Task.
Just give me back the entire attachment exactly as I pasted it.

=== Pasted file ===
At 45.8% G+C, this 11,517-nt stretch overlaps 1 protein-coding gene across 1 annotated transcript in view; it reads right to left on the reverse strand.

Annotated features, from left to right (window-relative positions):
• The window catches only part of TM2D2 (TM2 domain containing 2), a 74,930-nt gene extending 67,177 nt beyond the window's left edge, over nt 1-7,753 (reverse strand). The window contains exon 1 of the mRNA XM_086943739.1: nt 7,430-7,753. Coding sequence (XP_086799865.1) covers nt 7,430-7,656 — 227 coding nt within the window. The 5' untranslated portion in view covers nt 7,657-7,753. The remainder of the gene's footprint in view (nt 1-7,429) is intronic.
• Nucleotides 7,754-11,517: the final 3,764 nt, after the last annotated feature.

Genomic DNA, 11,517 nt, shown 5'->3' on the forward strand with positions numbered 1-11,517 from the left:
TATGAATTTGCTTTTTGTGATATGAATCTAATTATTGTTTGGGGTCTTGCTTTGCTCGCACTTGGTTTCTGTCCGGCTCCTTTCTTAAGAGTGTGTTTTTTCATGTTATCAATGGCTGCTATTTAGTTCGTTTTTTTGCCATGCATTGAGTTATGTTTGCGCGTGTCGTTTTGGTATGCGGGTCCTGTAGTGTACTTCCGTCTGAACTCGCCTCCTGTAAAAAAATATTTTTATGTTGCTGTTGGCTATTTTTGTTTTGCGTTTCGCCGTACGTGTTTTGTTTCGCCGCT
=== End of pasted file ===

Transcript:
At 45.8% G+C, this 11,517-nt stretch overlaps 1 protein-coding gene across 1 annotated transcript in view; it reads right to left on the reverse strand.

Annotated features, from left to right (window-relative positions):
• The window catches only part of TM2D2 (TM2 domain containing 2), a 74,930-nt gene extending 67,177 nt beyond the window's left edge, over nt 1-7,753 (reverse strand). The window contains exon 1 of the mRNA XM_086943739.1: nt 7,430-7,753. Coding sequence (XP_086799865.1) covers nt 7,430-7,656 — 227 coding nt within the window. The 5' untranslated portion in view covers nt 7,657-7,753. The remainder of the gene's footprint in view (nt 1-7,429) is intronic.
• Nucleotides 7,754-11,517: the final 3,764 nt, after the last annotated feature.

Genomic DNA, 11,517 nt, shown 5'->3' on the forward strand with positions numbered 1-11,517 from the left:
TATGAATTTGCTTTTTGTGATATGAATCTAATTATTGTTTGGGGTCTTGCTTTGCTCGCACTTGGTTTCTGTCCGGCTCCTTTCTTAAGAGTGTGTTTTTTCATGTTATCAATGGCTGCTATTTAGTTCGTTTTTTTGCCATGCATTGAGTTATGTTTGCGCGTGTCGTTTTGGTATGCGGGTCCTGTAGTGTACTTCCGTCTGAACTCGCCTCCTGTAAAAAAATATTTTTATGTTGCTGTTGGCTATTTTTGTTTTGCGTTTCGCCGTACGTGTTTTGTTTCGCCGCT